Thomas Samuel Kuhn was born on July 18, 1922, in Cincinnati, Ohio, United States. He received a Ph. D. in physics from Harvard University in 1949 and remained there as an assistant professor of general education and history of science. In 1956, Kuhn accepted a post at the University of California–Berkeley, where in 1961 he became a full professor of history of science. In 1964, he was named M. Taylor Pyne Professor of Philosophy and History of Science at Princeton University. In 1979 he returned to Boston, this time to the Massachusetts Institute of Technology as professor of philosophy and history of science. In 1983 he was named Laurence S. Rockefeller Professor of Philosophy at MIT.
Of the five books and countless articles he published, Kuhn’s most renown work is The Structure of Scientific Revolutions, which he wrote while a graduate student in theoretical physics at Harvard. Initially published as a monograph in the International Encyclopedia of Unified Science, it was published in book form by the University of Chicago Press in 1962. It has sold some one million copies in 16 languages and is required reading in courses dealing with education, history, psychology, research, and, of course, history and philosophy of science.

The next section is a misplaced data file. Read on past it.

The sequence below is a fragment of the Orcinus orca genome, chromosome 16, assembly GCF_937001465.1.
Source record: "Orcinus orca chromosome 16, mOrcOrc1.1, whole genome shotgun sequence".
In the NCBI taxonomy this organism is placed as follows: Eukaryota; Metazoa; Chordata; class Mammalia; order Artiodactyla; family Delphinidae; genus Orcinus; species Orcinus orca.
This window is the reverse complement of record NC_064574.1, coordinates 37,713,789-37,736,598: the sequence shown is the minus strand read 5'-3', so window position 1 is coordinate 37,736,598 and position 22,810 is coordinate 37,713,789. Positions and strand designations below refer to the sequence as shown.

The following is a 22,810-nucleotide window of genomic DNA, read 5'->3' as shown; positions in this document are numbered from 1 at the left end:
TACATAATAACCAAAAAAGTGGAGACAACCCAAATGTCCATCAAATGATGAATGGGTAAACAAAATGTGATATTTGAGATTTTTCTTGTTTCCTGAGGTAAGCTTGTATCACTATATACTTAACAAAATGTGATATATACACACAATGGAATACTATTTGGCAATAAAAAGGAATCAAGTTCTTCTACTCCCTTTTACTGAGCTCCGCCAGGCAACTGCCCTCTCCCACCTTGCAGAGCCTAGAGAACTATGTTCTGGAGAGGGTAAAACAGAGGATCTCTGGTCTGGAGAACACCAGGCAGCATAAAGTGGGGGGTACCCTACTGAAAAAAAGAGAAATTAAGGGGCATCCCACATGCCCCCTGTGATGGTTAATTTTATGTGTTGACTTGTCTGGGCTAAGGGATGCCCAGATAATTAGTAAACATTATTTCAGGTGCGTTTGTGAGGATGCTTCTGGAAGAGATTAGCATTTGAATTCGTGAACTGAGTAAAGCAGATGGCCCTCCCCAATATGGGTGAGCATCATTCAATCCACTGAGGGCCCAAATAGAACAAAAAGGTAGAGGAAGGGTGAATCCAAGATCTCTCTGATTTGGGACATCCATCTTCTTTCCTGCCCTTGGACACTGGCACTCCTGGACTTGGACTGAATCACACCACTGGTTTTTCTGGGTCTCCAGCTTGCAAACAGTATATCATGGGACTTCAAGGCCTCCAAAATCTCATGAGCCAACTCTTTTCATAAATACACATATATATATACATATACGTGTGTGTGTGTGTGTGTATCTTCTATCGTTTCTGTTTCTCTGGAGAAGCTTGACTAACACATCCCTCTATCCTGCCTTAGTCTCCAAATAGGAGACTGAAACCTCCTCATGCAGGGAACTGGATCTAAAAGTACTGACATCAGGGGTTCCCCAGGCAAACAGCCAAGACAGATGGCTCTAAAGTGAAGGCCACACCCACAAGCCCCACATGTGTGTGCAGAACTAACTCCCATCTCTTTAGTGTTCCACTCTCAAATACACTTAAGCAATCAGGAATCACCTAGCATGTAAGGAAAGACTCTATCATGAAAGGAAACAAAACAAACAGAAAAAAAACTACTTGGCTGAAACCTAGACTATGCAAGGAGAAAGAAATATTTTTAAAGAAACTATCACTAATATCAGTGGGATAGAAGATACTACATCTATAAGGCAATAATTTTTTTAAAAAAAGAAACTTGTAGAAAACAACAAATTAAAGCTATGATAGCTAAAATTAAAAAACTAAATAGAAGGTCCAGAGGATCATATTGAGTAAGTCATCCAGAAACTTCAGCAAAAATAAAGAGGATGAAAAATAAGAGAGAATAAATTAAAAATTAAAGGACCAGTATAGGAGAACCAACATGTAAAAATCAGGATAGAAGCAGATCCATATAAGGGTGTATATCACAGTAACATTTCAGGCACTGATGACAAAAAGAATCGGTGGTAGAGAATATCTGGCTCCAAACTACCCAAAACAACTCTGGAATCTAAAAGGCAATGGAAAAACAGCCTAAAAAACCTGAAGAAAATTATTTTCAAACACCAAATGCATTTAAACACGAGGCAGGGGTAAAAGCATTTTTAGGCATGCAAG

Throughout thirteen succinct but thought-provoking chapters, Kuhn argued that science is not a steady, cumulative acquisition of knowledge. Instead, science is “a series of peaceful interludes punctuated by intellectually violent revolutions,” which he described as “the tradition-shattering complements to the tradition-bound activity of normal science.” After such revolutions, “one conceptual world view is replaced by another.”